[Outlook]Changing the G-8 climateToyako, Japan, is a city of stunning scenery. This year’s Group of Eight meeting was held in the Windsor Hotel atop Poromoi Mountain, 625 meters above sea level. The hotel has a view of the lake and the mountains of Toyako. If a fog rises from the lake, with clouds hanging low over the mountains, the hotel becomes a mystical place, like a castle in a fairy tale.
The combined gross domestic product of the eight industrialized superpowers is $31.5 trillion, 57.9 percent of the combined GDP of the entire world. With the Group of Eight leaders staying there, it is a wonder the Windsor Hotel could bear the weight of all that money.
Leaders from countries that don’t belong to the Group of Eight stayed in a hotel in Sapporo, 110 kilometers from Toyako. The media center was located in Rusutsu, 30 kilometers from Toyako. If the Windsor Hotel is a castle, Sapporo and Rusutsu are villages at its foot. For the G-8 leaders, the rest of the world consists of the villages at the foot of their castle.
While the members of the meeting discussed the issue of starvation over meals of luxury food from Hokkaido, it was hard to expect them to come up with practical measures to resolve the food shortage in other parts of the world. G-8 countries subsidize farmers who grow products in low demand on the world’s marketplace. They use tons of crops to produce biofuel when people in other parts of the globe don’t have enough to eat. Russia regulates food exports.
The G-8 leaders declared they would abolish regulations on food exports and make an international program to save food for emergencies in an effort to resolve the food crisis. However, countries decide on their own whether or not to abolish such regulations. Decisions from the G-8 meeting are nonbinding. The food-saving system will cost a huge amount of money. And neither will save the people starving in the poor villages below the castle.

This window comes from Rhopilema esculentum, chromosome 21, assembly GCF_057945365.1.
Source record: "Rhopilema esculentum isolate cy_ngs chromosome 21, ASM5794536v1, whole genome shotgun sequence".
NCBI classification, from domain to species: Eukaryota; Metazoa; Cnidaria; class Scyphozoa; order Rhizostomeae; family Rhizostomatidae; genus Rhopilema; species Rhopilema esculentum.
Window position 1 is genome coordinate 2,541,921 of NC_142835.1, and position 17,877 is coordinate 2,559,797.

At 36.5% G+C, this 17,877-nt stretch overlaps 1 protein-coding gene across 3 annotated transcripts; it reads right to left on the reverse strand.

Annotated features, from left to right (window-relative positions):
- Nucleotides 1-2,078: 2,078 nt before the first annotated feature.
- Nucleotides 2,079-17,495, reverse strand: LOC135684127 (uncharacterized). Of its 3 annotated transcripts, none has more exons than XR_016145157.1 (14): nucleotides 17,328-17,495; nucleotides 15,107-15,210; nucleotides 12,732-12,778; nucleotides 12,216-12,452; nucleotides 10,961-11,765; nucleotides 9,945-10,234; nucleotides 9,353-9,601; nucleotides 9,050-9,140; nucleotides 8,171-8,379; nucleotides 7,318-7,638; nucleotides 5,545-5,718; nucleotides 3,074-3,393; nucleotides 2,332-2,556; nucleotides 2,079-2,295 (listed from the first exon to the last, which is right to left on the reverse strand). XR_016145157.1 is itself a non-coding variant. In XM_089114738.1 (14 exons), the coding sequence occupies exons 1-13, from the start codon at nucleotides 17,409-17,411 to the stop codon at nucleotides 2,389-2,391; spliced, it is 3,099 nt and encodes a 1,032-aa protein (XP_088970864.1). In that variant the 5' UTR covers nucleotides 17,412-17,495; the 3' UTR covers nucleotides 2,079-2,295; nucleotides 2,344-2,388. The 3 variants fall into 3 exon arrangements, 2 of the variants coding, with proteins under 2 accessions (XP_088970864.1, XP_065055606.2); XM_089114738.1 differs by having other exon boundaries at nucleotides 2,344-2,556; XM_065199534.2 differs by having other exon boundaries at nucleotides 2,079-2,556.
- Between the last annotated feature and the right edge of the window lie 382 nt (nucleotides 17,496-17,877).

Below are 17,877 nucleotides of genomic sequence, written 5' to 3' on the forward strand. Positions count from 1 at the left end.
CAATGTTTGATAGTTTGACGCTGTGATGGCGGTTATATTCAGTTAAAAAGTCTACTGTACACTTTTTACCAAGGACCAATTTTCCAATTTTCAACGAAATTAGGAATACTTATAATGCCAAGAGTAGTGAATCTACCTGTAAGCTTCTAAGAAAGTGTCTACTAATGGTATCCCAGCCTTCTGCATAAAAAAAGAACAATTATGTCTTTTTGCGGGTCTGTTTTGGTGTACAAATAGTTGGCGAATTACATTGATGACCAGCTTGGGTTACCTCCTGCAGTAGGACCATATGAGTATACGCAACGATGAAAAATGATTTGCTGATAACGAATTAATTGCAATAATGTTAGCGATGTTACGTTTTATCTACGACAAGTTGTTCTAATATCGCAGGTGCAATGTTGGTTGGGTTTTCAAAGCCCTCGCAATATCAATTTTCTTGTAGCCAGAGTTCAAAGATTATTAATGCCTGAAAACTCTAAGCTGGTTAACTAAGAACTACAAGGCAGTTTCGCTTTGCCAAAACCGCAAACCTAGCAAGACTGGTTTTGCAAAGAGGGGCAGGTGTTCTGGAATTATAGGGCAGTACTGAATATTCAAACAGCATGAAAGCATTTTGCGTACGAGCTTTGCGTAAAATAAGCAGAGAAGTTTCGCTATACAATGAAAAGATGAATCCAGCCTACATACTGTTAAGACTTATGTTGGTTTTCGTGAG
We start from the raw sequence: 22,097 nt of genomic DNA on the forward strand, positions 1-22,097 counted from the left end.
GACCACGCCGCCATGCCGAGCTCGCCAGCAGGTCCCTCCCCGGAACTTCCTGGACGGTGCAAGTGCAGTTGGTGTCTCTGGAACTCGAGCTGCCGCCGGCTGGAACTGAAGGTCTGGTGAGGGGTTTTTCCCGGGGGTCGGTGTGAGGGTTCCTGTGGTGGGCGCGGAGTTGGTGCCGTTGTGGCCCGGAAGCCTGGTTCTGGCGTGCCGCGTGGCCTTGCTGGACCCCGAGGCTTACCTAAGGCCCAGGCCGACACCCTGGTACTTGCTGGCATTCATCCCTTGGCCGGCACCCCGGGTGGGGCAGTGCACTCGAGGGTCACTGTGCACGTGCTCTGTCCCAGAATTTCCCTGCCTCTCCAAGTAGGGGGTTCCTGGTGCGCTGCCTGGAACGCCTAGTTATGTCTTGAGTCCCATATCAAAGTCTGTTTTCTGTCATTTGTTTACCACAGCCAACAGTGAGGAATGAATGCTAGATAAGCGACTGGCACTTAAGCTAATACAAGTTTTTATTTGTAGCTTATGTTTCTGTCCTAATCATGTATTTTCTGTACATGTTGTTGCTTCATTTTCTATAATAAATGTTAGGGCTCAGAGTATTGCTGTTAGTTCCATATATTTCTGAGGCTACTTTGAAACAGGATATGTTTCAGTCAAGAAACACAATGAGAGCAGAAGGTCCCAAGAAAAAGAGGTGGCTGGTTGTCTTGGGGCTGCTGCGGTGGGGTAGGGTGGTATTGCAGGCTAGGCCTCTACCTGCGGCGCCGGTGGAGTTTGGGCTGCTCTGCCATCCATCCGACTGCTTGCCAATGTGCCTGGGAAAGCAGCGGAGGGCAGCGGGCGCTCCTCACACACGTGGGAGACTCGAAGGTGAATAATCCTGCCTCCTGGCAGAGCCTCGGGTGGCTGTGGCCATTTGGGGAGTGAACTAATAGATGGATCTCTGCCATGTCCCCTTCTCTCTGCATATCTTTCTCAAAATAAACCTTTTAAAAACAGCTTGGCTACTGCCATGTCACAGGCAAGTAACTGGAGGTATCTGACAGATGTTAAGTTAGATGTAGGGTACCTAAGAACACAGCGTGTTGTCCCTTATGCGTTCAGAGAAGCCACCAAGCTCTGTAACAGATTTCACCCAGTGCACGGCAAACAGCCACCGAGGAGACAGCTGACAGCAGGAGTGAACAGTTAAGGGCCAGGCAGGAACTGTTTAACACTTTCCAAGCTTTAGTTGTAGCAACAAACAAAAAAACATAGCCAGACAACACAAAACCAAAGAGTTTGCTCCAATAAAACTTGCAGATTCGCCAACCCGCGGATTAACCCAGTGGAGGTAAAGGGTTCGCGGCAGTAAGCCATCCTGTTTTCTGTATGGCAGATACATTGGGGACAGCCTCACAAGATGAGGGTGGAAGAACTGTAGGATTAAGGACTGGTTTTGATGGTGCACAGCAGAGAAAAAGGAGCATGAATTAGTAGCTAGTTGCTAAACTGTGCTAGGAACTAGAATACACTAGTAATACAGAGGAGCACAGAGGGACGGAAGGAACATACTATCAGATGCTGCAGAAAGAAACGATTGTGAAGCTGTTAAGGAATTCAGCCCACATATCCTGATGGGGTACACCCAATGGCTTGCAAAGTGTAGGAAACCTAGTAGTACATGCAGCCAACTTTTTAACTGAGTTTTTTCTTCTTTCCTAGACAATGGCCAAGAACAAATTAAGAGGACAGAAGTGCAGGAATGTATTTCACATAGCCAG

It was even more difficult to expect a breakthrough on reducing greenhouse gas emissions, the most important issue in the G-8 meeting. The eight countries had different stances and, as expected, they made an abstract agreement to cut emissions to half of 1997 levels by 2050.
Industrial nations’ Kyoto Protocol obligations to reduce emissions end in 2012. The core of the debate is what to do from 2013 on. The United States and China emit far more greenhouse gas than other countries. But the United States is boycotting the Kyoto Protocol, maintaining that there must be binding reduction targets for China and India.
Meanwhile, China and India are demanding industrialized countries, which emitted greenhouse gases without a limit for the past 100 years of industrialization, set concrete reduction targets, meet those goals, and provide developing countries with resources and technology to meet their limits.
Global warming causes climate change. As a result, we see more typhoons, droughts and tsunamis which take human lives and damage crops. If glaciers on the North and South Poles melt, raising sea levels, some coastal cities in the South Pacific, China and the Netherlands might sink below the ocean. How can we prevent such disasters? Different countries and people have different ideas on how to cut down the total amount of greenhouse gas emissions, the culprit behind global warming.
For now, advanced countries should set a goal for the total amount of reduction necessary and allocate specific amounts to different countries in order to meet that goal. Developing countries should have nonbinding emission reduction goals and aim to meet them sometime between 2020 and 2030.
The carbon credit system is a widely supported measure. In this program, developing countries that exceed their greenhouse gas emissions targets earn carbon credits, and they can sell those credits to advanced countries which fail to meet their targets. President Lee Myung-bak’s speech in Toyako was along these lines.
The G-8 meeting in Toyako didn’t produce an agreement on concrete measures. While the European Union countries and Japan lead in reducing carbon emissions, the United States plans to increase greenhouse gas emissions until 2015, and is trying to shift blame onto China and India. China and India respond together to the U.S. pressure.
That gives Korea a chance to serve as a mediator. However, President Lee’s speech revealed that Korea isn’t prepared for the role. His speech wasn’t persuasive or powerful enough. We should draw mid- and long-term measures and train a group of experts who can express our stance on climate change and greenhouse gases with confidence in international meetings.
In the new order in the post-Cold War era, economies that emit less carbon will likely take a central role. That might mean the arrival of a new civilization. The government must play a role in conflict resolution, companies must change their systems to lower carbon emissions, and ordinary citizens must change their lifestyles to save energy.
*The writer is a senior columnist of the JoongAng Ilbo. Translation by the JoongAng Daily staff.
by Kim Young-hie